Archive for September, 2006

aaaa.jpgWe had a great time at the “Light the Night” walk for leukemia and lymphoma.

Bald Man works for an aweseome company. It’s not big or flashy, but totally family oriented. I love it. There were several dozen of his co-workers and their family members walking with us. You know it’s cool when the bigwigs are there walking with you. 😀

I thought of our little friend, Abby, who beat leukemia. She is such a fun, spunky girl, and a good friend to our daughter. All of the survivors who walked held a white balloon. It was so cool to see all of those who have won the battle. I was proud to be among them.

I also thought of Kate‘s father, and so many others whose lives were drastically shortened by this cancer. I was so proud to walk for them. I hope that our meager efforts will help raise awareness and find a cure for leukemia and lymphoma.

And I hope that our children will, through this experience and many others, realize that their efforts can make positive differences in the lives of others. I hope that experiences like these serve to shape their futures. I was proud to be walking with my family. Even when, for the 20th time, Samantha said, “Are we almost done yet, Mom?”

Thanks to all who donated!

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Does your bank account resemble this little piggy? There’s a few coins jumbling around, but not much in case of emergency?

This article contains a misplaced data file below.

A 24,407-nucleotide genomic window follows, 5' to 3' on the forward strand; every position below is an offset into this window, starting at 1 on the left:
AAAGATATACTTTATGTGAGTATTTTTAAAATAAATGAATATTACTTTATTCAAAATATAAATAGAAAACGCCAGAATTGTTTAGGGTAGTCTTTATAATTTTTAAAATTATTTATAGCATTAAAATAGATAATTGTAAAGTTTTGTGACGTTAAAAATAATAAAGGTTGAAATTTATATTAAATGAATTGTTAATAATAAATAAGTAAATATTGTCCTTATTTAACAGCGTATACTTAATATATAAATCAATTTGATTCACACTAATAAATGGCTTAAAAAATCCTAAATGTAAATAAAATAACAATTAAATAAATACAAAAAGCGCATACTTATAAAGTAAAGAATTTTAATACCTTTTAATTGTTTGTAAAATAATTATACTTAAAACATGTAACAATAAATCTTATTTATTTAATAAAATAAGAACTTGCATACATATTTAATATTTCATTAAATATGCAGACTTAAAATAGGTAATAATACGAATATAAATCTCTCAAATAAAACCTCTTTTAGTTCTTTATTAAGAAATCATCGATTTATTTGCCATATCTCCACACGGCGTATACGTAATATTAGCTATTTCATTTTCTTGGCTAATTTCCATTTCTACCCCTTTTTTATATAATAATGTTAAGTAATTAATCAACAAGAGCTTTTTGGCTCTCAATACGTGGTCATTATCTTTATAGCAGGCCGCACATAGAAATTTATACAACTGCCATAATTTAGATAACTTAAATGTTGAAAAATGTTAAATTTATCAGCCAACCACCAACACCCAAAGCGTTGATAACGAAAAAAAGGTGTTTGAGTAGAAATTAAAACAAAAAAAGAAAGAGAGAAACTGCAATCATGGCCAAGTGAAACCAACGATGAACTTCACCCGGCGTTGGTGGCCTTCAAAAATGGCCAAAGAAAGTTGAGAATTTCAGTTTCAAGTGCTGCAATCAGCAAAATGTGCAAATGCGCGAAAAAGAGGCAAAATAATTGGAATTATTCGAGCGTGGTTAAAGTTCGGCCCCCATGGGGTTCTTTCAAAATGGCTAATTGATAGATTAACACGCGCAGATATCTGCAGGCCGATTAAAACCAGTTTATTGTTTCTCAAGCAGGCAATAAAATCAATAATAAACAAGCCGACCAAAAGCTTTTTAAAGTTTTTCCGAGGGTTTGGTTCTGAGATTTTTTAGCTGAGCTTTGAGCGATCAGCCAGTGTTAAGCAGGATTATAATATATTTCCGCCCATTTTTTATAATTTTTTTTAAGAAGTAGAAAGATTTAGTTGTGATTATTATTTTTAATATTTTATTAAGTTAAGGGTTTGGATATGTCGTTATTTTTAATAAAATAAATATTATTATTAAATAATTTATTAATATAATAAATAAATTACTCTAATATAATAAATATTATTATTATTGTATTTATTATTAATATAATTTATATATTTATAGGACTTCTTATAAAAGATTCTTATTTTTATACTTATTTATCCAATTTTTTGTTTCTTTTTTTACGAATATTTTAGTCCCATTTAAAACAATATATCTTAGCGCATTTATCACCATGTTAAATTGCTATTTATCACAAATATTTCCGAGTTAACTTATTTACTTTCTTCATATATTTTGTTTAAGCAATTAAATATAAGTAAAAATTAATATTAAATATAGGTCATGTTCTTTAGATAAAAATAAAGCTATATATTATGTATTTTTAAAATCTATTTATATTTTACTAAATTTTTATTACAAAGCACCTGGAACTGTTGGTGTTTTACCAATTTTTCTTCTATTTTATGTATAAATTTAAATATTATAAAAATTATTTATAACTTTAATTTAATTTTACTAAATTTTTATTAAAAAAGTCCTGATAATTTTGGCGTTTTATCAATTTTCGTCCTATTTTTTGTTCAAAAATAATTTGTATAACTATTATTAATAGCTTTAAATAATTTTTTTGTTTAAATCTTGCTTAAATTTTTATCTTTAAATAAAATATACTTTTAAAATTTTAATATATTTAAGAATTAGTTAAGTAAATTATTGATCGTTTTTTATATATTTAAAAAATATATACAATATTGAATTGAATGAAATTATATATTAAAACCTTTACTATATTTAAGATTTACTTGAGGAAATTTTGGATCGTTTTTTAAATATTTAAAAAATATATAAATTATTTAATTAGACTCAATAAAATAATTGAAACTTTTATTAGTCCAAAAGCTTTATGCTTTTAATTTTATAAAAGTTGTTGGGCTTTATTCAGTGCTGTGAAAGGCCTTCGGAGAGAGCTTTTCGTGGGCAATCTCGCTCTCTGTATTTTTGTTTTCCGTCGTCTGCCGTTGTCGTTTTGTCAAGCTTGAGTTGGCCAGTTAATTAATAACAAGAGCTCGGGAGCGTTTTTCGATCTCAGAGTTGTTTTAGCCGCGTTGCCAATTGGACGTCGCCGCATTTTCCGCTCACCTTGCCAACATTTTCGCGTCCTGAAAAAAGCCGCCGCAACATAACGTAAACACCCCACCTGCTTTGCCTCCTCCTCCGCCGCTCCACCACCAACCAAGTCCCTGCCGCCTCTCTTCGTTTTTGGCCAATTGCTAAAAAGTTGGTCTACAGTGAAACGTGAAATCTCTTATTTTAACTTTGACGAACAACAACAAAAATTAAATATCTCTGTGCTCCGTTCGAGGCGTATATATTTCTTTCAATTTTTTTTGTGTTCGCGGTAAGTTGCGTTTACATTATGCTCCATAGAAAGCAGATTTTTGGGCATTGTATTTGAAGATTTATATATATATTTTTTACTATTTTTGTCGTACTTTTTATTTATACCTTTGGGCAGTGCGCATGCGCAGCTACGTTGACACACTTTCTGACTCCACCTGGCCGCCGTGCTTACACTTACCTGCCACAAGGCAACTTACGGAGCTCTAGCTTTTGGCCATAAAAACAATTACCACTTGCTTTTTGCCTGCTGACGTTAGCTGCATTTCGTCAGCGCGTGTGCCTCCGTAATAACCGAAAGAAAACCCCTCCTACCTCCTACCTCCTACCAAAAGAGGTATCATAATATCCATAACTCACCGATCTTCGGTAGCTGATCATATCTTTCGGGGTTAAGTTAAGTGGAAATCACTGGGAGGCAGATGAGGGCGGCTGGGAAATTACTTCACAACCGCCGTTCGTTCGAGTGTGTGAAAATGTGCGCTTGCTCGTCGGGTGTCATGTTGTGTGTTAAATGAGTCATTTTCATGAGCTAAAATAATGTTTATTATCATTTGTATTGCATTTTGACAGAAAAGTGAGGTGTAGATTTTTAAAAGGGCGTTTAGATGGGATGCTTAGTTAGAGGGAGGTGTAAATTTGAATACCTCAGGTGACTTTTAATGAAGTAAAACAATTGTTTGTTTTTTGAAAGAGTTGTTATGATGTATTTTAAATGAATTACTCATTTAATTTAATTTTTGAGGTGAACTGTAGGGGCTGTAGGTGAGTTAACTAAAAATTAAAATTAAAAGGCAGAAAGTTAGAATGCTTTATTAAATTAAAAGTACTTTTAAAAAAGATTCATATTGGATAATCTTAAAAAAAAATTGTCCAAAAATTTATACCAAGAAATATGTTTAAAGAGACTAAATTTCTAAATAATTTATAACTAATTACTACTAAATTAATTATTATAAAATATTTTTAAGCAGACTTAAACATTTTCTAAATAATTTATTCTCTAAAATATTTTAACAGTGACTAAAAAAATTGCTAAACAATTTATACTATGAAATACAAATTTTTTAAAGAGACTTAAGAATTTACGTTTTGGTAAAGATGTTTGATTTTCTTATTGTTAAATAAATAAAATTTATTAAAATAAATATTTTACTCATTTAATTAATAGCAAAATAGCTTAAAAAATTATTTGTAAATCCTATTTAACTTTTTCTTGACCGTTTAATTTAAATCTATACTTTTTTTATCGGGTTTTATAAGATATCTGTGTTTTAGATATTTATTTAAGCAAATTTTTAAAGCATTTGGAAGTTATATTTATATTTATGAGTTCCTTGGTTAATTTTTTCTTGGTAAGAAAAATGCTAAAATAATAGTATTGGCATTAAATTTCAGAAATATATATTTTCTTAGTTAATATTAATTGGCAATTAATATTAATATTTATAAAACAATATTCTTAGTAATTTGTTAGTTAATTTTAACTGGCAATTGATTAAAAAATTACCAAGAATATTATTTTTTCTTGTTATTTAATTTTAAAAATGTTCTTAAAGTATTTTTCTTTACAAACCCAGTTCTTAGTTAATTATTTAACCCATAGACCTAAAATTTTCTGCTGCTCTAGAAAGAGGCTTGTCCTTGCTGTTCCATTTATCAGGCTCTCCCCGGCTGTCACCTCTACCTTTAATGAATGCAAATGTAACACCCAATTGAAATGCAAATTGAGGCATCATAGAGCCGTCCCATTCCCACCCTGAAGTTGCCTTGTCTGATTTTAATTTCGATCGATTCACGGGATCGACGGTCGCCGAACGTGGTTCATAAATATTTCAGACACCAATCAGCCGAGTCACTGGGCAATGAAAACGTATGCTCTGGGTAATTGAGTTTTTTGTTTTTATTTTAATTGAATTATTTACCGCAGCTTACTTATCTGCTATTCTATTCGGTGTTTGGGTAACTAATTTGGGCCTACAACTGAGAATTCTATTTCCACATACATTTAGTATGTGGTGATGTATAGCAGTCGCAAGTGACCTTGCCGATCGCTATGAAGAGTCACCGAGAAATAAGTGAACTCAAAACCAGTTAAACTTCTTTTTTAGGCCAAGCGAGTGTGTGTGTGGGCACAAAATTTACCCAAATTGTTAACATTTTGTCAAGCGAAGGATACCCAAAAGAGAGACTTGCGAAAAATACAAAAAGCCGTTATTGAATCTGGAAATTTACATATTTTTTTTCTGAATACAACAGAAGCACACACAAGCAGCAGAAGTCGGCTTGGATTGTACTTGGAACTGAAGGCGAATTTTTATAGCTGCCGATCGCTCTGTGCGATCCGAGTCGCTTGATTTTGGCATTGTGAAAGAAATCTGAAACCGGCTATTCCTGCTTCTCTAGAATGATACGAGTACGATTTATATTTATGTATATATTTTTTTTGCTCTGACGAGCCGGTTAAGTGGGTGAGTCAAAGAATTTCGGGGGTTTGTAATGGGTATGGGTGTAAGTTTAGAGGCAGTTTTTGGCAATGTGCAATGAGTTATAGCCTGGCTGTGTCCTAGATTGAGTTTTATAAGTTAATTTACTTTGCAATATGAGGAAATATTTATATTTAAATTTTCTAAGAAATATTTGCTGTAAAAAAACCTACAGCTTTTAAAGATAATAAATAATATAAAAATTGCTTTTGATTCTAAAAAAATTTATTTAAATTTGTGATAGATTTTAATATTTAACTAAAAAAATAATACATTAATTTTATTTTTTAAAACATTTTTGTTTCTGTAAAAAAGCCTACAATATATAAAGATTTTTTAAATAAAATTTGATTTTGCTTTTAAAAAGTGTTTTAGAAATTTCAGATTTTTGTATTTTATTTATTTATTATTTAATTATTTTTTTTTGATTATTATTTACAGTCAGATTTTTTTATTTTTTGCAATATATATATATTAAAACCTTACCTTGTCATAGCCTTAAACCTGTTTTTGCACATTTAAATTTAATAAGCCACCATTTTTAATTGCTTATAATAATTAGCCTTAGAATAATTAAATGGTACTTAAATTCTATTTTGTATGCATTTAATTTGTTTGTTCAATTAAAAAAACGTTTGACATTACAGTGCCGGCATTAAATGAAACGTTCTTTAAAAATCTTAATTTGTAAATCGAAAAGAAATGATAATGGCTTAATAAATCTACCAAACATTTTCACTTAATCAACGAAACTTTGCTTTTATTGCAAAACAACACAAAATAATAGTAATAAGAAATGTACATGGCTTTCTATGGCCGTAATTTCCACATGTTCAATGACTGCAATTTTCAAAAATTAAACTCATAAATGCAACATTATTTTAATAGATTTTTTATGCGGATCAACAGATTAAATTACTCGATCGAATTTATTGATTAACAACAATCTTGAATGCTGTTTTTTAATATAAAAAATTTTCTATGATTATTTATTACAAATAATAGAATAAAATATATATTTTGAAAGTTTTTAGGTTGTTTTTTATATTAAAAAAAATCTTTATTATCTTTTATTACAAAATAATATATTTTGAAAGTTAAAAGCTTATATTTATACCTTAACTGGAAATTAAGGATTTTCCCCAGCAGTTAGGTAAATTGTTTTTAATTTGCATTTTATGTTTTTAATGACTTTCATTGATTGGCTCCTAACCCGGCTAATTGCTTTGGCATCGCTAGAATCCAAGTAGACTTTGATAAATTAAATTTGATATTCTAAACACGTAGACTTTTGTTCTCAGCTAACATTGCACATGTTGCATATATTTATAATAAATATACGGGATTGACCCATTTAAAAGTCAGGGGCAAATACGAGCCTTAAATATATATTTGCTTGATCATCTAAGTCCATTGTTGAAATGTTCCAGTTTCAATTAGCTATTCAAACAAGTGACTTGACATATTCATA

Money is such a huge issue. I don’t know one person (including me!!) who hasn’t, at some point, complained about money. And I don’t recall one of those people complaining that they had more than they knew what to do with. Funny, huh? And how is it that the person with 2x as much as me complains about not having enough, while the person with so much less seems to be surviving?

Oh! I take that back. There is one person I know who I don’t recall ever having complained about money. My grandma. I’m not saying she never has complained, but I have honestly never heard her. And, if there ever was a person who had a right to, it would be her.

She absolutely grew up in the depression, though I’m not sure if her family would really have noticed a difference. She is an immigrant, and I think she and her immediate family had to fight for every opportunity, every job, every benefit that we take for granted, and I’m not sure how much victory they had in achieving those benefits for themselves. But I know that I am thankful for their lifelong efforts. I reap the benefits.

What I do know is that she’s a survivor, and a provider. She raised 5 children, helped to raise some of her 12 grandchildren, and is now great-grandma to 5 (number 6 on the way—-no! not me!) more children who will be able to hear the story of this amazing woman whose victorious, strength-filled life made theirs’ possible.